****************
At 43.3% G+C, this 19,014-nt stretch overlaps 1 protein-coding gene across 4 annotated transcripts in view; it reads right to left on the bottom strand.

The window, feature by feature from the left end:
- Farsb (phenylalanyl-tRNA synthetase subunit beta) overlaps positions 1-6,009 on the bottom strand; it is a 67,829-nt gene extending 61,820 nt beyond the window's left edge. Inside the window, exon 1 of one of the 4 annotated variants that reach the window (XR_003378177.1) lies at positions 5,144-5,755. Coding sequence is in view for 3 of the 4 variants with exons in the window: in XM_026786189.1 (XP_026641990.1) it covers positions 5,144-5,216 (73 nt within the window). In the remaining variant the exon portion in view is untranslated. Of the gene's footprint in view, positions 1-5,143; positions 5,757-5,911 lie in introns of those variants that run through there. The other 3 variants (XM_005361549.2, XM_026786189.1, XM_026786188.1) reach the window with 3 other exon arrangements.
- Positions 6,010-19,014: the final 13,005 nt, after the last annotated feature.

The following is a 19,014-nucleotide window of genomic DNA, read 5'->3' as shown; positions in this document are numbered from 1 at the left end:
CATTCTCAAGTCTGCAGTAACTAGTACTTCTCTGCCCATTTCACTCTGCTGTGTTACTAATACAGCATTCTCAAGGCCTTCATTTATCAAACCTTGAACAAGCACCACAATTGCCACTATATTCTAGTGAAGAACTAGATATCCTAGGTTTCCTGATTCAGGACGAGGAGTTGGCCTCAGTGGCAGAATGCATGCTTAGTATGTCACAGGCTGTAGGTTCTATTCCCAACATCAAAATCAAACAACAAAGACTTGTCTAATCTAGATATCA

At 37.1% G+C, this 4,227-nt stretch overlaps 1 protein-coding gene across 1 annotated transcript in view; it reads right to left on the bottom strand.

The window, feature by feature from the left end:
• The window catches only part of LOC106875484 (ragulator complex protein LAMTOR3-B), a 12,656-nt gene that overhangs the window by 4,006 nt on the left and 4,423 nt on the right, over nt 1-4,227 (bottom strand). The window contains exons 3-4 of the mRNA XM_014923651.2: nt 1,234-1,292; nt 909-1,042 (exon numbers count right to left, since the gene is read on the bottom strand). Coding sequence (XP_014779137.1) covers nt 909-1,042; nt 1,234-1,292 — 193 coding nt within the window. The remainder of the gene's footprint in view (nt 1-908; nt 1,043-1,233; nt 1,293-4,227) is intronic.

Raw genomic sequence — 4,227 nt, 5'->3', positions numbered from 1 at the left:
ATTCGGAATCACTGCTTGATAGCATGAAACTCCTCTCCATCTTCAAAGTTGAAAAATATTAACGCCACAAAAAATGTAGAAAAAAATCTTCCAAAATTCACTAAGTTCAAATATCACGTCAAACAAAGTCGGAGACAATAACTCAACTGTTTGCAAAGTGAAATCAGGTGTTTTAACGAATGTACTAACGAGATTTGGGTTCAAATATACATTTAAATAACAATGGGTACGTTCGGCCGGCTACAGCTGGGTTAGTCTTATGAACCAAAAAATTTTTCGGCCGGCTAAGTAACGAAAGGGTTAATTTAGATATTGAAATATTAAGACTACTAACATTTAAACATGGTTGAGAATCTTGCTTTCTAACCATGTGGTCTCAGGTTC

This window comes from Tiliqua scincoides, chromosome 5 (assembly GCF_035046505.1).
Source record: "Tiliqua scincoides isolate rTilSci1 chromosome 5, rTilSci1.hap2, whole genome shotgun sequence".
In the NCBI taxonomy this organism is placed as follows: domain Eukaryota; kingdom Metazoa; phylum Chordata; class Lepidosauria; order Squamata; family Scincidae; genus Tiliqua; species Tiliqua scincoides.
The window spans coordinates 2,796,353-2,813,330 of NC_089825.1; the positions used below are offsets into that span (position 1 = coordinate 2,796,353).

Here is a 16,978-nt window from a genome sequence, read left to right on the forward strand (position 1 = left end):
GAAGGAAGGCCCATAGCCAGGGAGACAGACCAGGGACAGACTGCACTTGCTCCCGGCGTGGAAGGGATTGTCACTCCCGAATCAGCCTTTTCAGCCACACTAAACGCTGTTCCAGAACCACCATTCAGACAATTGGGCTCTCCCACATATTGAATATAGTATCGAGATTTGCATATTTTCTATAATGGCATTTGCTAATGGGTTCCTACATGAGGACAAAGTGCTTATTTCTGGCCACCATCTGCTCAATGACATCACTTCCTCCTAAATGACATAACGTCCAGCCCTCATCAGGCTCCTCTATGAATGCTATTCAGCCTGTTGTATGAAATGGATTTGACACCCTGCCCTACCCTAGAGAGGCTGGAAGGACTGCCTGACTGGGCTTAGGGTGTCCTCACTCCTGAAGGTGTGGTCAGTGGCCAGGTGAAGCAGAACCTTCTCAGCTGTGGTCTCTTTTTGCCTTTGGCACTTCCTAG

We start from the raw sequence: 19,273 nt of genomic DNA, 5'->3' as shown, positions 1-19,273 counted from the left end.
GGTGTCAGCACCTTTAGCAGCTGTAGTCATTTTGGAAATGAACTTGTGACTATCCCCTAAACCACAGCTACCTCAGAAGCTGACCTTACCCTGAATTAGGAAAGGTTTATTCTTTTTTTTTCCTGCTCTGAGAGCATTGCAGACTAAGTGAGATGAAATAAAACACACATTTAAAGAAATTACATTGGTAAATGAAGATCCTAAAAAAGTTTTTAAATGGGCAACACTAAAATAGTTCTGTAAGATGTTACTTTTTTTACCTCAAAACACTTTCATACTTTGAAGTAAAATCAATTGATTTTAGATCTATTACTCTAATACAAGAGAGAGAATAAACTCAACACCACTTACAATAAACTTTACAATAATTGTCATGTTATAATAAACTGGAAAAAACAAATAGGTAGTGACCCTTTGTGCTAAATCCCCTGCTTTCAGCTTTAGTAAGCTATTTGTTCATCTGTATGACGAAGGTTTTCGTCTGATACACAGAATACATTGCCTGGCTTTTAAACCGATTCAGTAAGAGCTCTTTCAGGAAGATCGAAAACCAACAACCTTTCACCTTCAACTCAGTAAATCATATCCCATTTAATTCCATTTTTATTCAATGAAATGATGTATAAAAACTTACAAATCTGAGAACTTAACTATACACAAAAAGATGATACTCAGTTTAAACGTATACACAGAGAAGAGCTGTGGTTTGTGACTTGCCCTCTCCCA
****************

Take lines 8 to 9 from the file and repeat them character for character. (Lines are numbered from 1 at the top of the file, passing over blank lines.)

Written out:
The window, feature by feature from the left end:
• The window catches only part of LOC106875484 (ragulator complex protein LAMTOR3-B), a 12,656-nt gene that overhangs the window by 4,006 nt on the left and 4,423 nt on the right, over nt 1-4,227 (bottom strand). The window contains exons 3-4 of the mRNA XM_014923651.2: nt 1,234-1,292; nt 909-1,042 (exon numbers count right to left, since the gene is read on the bottom strand). Coding sequence (XP_014779137.1) covers nt 909-1,042; nt 1,234-1,292 — 193 coding nt within the window. The remainder of the gene's footprint in view (nt 1-908; nt 1,043-1,233; nt 1,293-4,227) is intronic.